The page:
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OWCN & IBRRC: A proud partnership

Who and what is California's Oiled Wildlife Care Network (OWCN)?

Download the OWCN story (PDF 886 kb)

OWCN Logo image

The OWCN is a legislatively mandated program within The California Fish and Game, Office of Spill Prevention and Response (OSPR) which strives to ensure that wildlife exposed to petroleum products in the environment receive the best achievable treatment by providing access to permanent wildlife rehabilitation facilities and trained personnel for oil spill response within California. (OWCN website)

It is a statewide network of wildlife care providers which includes regional facilities established pursuant to the requirements of the Lempert-Keene-Seastrand Oil Spill Prevention and Response Act. These facilities are to provide rehabilitation for aquatic birds, sea otters, other marine mammals, and sea turtles in the event of an oil spill and are maintained in a constant state of readiness.

IBRRC proposes network in the mid 1980's

Since 1971 and prior to the formation of the OSPR and the OWCN, IBRRC was more or less the only game in town when it came to oiled bird response and rehabilitation in California. IBRRC is actually named in the Lempert-Keene-Seastrand Oil Spill Prevention and Response Act (download PDF file: 1.5 Mb) as one of the leaders in the field of oiled bird rehabilitation. But the burden of responding to oil spills with limited funding, unavailable resources, untrained volunteers and poor to no facilities crippled our efforts to help oiled birds. Many birds were lost and our staff and the California wildlife rehabilitators and volunteers that helped in oil spills were discouraged and left hopeless.

OWCN network participants: Larger map

Frustration led to brainstorming and in the mid 1980's IBRRC presented to then, California Department of Fish and Game Director, Pete Bontadelli, the concept of a network of wildlife rehabilitation volunteers and facilities within the state that could more effectively respond to oil spills. The concept included supplying these existing facilities with basic oiled wildlife care supplies and offered basic training to the volunteers so that we could be better supported to us when we came to their town to respond to an oil spill. We also envisioned rehabilitation centers being able to provide care to the occasional oiled bird through training and mentoring. Although enthusiastic and extremely supportive of the concept, the department had no funding available to make this idea a reality and the idea was shelved.

OWCN Becomes a Reality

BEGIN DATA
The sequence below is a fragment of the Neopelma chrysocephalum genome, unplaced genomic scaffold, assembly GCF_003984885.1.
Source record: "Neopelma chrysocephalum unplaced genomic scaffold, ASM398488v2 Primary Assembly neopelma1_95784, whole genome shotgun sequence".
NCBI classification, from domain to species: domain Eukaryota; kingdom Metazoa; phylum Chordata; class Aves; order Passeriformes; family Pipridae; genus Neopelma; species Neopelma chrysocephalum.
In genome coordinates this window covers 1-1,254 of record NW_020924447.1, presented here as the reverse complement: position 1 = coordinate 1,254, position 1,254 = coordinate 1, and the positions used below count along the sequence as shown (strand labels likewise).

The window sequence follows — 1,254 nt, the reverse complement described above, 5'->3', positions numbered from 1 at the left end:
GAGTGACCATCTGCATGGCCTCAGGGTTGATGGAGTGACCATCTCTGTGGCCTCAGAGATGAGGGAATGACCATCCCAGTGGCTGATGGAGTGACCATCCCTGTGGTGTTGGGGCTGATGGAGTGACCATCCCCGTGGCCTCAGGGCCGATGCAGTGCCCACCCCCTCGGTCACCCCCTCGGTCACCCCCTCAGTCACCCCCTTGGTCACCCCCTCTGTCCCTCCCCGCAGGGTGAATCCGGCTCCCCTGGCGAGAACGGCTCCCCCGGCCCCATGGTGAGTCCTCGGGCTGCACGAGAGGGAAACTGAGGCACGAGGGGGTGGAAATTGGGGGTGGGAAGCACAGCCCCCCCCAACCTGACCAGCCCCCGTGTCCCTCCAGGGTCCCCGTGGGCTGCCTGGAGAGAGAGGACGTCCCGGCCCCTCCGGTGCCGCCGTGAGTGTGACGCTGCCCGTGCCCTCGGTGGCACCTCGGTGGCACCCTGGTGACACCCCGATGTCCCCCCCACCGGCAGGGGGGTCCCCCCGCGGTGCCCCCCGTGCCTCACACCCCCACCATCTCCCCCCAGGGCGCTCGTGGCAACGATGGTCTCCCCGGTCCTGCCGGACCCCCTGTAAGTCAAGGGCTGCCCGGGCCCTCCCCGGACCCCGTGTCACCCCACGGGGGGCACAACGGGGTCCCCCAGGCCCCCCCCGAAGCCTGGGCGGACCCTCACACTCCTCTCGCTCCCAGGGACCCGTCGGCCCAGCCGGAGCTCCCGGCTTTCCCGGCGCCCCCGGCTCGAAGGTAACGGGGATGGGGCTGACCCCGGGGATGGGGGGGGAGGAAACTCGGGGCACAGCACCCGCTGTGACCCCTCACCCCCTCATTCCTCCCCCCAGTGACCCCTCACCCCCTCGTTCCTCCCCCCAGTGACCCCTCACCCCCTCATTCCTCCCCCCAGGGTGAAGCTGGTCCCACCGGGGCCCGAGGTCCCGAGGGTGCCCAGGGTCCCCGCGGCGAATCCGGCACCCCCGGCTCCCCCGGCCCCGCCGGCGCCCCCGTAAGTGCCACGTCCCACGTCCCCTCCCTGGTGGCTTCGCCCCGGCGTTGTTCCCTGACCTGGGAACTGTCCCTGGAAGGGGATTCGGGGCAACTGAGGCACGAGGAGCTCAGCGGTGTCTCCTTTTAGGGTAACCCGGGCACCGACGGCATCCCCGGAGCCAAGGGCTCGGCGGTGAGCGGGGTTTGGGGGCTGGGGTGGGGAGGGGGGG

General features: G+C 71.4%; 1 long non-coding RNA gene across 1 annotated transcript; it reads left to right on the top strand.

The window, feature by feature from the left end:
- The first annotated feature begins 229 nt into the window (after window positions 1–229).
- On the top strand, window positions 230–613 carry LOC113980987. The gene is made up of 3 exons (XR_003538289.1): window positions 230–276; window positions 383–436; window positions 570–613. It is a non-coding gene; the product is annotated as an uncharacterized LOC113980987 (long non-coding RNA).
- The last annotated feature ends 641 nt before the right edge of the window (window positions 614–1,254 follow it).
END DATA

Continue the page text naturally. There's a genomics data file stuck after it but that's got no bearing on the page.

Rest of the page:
Ten years after the original concept was presented the OWCN became a reality. Managed by the Wildlife Health Center at the University of Davis, CA, the OWCN now has 24 participating organizations throughout the state (Network Map) that represent wildlife rehabilitators, veterinarians and biologists. IBRRC is proud to be one of those participants and works closely with OWCN on a daily basis.

OWCN and IBRRC Partner in Spill Response and Training

IBRRC plays two major roles within the OWCN. First, IBRRC acts as the lead oiled bird response organization that, under the management of the OWCN, responds to most of the oil spills that affect birds, reptiles and fresh water aquatic mammals in California. Secondly, IBRRC is contracted to develop and teach a series of annual trainings for OWCN participants. These trainings are designed to familiarize members with concepts in oiled wildlife capture and rehabilitation and are presented at two levels, basic and advanced.

Topics addressed include laboratory and veterinary capabilities, personnel skills and availability, husbandry guidelines for aquatic species and understanding record-keeping procedures. These two day workshops include hands on work with live ducks to review capture and restraint, physical examination, tube-feeding procedures, venipuncture, the preparation of hematology samples, washing/rinsing procedures with particular emphasis on waterproofing. The particular rehabilitation needs of local species that are prone to oiling are detailed. Necropsy demonstrations are usually conducted to enable participants to understand potential effects of oil and rehabilitation. A table top spill drill is added to advanced trainings and is tailored to local conditions, e.g. species most likely to be encountered, and areas most likely to be hit with an oil spill, will help to underscore local strengths and delineate areas that need additional work. These 5 annual workshops usually begin in late March and continue through October. For more information on these trainings or other IBRRC trainings or classes please e-mail us.

Oiled Virginia rail during the 1999 Stockdale/Oildale spill in Bakersfield, CA.